The flagpole by the public library was pulled down to half-mast. Two large electronic signs parked at the bottom of a hill, facing traffic in both directions, flashed, “Thanks to our heroes, God bless our angels,” 24 hours a day. Trumbull, Monroe and Newtown residents lit luminaries and placed them in their front yards, in town greens or just along the road. Sometimes they lit 26, sometimes 27, rarely 28.
Parents and teachers asked each other and themselves how to talk to kids about the 20 six- and seven-year-olds laying slain by three, four, seven, 11 hollow-point bullets on the floor of a classroom in Fairfield County.
A vigil at Newtown High School came two days after the shooting. The night before, President Obama announced he would attend, and any news channels yet to descend upon Newtown packed their bags and drove those 20 miles on Route 25.
Waiting in line for the vigil in the cold mist outside of Newtown High School on that Sunday night, Tamara and Christopher Spalvieri recounted the previous two days. Media trucks parked on their front lawn and knocked on their door in search of an interview while their ninth-grade son was home alone. “It’s overwhelming,” Tamara said.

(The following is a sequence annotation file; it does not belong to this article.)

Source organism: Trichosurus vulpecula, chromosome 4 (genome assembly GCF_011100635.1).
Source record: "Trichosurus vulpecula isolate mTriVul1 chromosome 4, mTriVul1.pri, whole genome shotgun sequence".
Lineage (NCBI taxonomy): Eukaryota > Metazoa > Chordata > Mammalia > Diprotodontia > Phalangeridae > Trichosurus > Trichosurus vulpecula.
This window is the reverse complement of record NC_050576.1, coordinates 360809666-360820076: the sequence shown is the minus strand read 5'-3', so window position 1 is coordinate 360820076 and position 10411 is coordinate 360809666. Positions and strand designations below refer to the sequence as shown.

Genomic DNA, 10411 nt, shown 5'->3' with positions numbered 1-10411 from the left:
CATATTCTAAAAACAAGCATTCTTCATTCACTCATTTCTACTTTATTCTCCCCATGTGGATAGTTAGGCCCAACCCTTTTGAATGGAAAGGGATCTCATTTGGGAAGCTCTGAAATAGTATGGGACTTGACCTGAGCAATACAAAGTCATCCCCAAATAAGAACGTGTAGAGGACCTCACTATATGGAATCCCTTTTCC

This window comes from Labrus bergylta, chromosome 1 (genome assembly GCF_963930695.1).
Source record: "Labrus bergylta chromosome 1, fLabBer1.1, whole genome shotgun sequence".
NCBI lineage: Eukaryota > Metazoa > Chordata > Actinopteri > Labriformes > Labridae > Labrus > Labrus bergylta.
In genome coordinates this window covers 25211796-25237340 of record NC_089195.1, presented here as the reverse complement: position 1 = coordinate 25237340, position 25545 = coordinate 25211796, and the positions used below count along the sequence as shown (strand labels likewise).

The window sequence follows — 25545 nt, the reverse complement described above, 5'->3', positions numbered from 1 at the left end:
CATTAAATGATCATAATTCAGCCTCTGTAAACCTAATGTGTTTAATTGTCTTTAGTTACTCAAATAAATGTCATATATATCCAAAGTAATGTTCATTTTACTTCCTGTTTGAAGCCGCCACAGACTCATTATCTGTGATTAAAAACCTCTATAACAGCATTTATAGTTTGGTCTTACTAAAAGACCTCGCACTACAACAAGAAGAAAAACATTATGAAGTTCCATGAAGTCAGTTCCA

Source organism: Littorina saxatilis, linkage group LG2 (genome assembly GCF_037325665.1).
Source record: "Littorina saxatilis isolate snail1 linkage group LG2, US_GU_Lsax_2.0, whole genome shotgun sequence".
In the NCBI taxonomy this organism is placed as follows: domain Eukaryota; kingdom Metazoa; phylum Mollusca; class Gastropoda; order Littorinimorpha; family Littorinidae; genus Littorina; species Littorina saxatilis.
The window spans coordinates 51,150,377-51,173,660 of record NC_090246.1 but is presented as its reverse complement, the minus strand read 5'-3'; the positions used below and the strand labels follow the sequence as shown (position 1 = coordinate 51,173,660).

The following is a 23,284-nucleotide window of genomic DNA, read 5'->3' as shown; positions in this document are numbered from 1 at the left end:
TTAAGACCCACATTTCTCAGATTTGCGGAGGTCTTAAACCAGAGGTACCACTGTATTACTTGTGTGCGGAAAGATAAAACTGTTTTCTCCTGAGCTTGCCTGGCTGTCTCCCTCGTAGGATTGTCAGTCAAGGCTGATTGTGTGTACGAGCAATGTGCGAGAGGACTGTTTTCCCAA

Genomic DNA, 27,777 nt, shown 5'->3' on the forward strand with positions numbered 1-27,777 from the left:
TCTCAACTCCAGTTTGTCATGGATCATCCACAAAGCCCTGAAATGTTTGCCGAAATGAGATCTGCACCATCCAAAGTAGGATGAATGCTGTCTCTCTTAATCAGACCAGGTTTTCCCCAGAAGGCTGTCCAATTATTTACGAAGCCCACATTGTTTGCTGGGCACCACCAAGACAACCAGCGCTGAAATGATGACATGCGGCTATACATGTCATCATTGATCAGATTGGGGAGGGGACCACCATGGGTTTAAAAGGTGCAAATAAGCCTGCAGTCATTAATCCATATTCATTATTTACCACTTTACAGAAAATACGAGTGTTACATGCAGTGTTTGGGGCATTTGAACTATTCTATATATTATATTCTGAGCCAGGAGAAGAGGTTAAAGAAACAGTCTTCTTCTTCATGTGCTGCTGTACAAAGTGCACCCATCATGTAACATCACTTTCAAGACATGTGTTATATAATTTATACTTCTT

They lived six blocks from the school, and their children, now in middle school and ninth grade, had attended Sandy Hook. They knew school psychologist Mary Sherlach, who died with principal Dawn Hochsprung while running toward the gunman, and Victoria Soto, who died shielding her students from the bullets. They remembered Sandy Hook as a community school that hosted Halloween parties and a harvest festival.
Christopher told me he’d been trying to pray all day, but had been prevented by a bomb threat at their church, St. Rose of Lima, by someone taking advantage of the influx of mourners.
The town was saturated with media, but their thoughts already ran to when the media would leave. It seemed that part of them wanted the media gone so they could grieve away from the cameras, but another part worried that once the media left, Newtown would be forgotten.